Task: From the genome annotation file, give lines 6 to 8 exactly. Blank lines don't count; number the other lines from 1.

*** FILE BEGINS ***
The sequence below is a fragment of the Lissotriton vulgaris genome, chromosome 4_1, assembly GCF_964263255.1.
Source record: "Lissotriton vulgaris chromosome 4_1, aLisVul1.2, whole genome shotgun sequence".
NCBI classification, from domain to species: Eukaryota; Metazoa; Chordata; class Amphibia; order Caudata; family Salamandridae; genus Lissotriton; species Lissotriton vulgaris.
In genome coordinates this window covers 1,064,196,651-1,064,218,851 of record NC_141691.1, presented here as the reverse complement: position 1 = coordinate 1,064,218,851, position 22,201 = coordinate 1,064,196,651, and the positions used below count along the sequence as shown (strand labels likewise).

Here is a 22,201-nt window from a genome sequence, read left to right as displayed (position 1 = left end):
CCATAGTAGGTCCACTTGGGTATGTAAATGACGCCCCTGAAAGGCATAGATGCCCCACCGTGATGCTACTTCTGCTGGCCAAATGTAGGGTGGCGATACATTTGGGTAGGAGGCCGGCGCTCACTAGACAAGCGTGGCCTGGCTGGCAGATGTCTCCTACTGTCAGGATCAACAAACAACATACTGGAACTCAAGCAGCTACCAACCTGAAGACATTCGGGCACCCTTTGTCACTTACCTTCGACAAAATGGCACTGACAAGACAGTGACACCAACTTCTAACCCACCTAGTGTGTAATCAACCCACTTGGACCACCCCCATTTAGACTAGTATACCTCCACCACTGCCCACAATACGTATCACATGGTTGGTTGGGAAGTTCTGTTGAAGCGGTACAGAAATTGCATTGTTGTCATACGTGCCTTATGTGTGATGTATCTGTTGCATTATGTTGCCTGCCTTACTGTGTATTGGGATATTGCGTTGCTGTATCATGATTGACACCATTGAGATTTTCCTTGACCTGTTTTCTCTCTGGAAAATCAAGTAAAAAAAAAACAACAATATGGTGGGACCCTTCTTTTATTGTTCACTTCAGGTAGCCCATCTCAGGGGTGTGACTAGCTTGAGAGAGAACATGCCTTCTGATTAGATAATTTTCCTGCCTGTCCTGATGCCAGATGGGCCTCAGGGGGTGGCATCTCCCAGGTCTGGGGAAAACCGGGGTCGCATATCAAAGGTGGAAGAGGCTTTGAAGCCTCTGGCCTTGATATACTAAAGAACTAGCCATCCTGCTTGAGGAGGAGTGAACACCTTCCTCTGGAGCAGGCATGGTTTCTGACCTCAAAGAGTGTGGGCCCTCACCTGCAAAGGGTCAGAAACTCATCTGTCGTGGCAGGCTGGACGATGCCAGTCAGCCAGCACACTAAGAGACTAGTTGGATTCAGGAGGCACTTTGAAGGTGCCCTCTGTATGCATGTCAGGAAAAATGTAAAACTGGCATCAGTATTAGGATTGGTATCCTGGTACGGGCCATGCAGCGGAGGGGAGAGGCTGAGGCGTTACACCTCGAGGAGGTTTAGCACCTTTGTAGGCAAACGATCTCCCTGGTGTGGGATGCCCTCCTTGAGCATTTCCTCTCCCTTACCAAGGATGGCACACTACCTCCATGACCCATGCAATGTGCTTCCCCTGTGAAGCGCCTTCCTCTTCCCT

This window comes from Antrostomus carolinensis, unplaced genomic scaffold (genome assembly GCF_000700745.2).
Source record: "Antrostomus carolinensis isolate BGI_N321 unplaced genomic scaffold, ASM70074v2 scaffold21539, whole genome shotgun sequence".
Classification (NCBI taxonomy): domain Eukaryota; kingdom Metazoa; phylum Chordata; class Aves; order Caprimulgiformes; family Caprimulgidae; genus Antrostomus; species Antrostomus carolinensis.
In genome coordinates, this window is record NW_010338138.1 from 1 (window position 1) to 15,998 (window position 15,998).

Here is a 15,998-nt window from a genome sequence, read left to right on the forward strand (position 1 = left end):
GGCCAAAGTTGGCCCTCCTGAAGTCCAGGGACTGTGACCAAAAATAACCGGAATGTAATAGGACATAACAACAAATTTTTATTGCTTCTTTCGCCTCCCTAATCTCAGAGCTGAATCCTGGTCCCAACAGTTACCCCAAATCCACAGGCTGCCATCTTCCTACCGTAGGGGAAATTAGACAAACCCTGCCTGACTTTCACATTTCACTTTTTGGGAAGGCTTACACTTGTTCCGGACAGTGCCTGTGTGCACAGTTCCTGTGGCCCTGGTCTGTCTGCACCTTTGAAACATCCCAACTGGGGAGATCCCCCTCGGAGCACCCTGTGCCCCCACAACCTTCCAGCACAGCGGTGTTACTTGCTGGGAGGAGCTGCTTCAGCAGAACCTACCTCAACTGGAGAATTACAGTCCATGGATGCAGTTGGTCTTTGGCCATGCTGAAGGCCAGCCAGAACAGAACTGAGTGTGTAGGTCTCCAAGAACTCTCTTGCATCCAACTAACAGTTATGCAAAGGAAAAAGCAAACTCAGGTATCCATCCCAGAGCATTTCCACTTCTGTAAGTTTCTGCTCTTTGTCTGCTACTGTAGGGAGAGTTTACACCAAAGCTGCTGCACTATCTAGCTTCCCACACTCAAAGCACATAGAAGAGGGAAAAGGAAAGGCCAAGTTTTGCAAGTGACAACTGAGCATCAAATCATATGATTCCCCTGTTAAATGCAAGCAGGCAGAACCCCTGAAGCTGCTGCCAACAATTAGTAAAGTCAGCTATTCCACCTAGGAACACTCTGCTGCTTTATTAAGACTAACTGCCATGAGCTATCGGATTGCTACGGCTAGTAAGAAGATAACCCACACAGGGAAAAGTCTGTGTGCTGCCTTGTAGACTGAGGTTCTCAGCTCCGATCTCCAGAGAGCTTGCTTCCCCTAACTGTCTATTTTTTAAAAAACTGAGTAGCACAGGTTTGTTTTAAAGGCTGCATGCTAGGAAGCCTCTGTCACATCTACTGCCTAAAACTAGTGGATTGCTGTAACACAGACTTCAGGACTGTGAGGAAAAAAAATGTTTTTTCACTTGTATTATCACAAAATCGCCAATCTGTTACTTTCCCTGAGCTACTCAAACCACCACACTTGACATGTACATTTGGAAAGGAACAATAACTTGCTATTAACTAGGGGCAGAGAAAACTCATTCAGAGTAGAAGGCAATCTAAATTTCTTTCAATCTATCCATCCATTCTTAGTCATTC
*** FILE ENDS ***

CCATAGTAGGTCCACTTGGGTATGTAAATGACGCCCCTGAAAGGCATAGATGCCCCACCGTGATGCTACTTCTGCTGGCCAAATGTAGGGTGGCGATACATTTGGGTAGGAGGCCGGCGCTCACTAGACAAGCGTGGCCTGGCTGGCAGATGTCTCCTACTGTCAGGATCAACAAACAACATACTGGAACTCAAGCAGCTACCAACCTGAAGACATTCGGGCACCCTTTGTCACTTACCTTCGACAAAATGGCACTGACAAGACAGTGACACCAACTTCTAACCCACCTAGTGTGTAATCAACCCACTTGGACCACCCCCATTTAGACTAGTATACCTCCACCACTGCCCACAATACGTATCACATGGTTGGTTGGGAAGTTCTGTTGAAGCGGTACAGAAATTGCATTGTTGTCATACGTGCCTTATGTGTGATGTATCTGTTGCATTATGTTGCCTGCCTTACTGTGTATTGGGATATTGCGTTGCTGTATCATGATTGACACCATTGAGATTTTCCTTGACCTGTTTTCTCTCTGGAAAATCAAGTAAAAAAAAAACAACAATATGGTGGGACCCTTCTTTTATTGTTCACTTCAGGTAGCCCATCTCAGGGGTGTGACTAGCTTGAGAGAGAACATGCCTTCTGATTAGATAATTTTCCTGCCTGTCCTGATGCCAGATGGGCCTCAGGGGGTGGCATCTCCCAGGTCTGGGGAAAACCGGGGTCGCATATCAAAGGTGGAAGAGGCTTTGAAGCCTCTGGCCTTGATATACTAAAGAACTAGCCATCCTGCTTGAGGAGGAGTGAACACCTTCCTCTGGAGCAGGCATGGTTTCTGACCTCAAAGAGTGTGGGCCCTCACCTGCAAAGGGTCAGAAACTCATCTGTCGTGGCAGGCTGGACGATGCCAGTCAGCCAGCACACTAAGAGACTAGTTGGATTCAGGAGGCACTTTGAAGGTGCCCTCTGTATGCATGTCAGGAAAAATGTAAAACTGGCATCAGTATTAGGATTGGTATCCTGGTACGGGCCATGCAGCGGAGGGGAGAGGCTGAGGCGTTACACCTCGAGGAGGTTTAGCACCTTTGTAGGCAAACGATCTCCCTGGTGTGGGATGCCCTCCTTGAGCATTTCCTCTCCCTTACCAAGGATGGCACACTACCTCCATGACCCATGCAATGTGCTTCCCCTGTGAAGCGCCTTCCTCTTCCCT

This window comes from Antrostomus carolinensis, unplaced genomic scaffold (genome assembly GCF_000700745.2).
Source record: "Antrostomus carolinensis isolate BGI_N321 unplaced genomic scaffold, ASM70074v2 scaffold21539, whole genome shotgun sequence".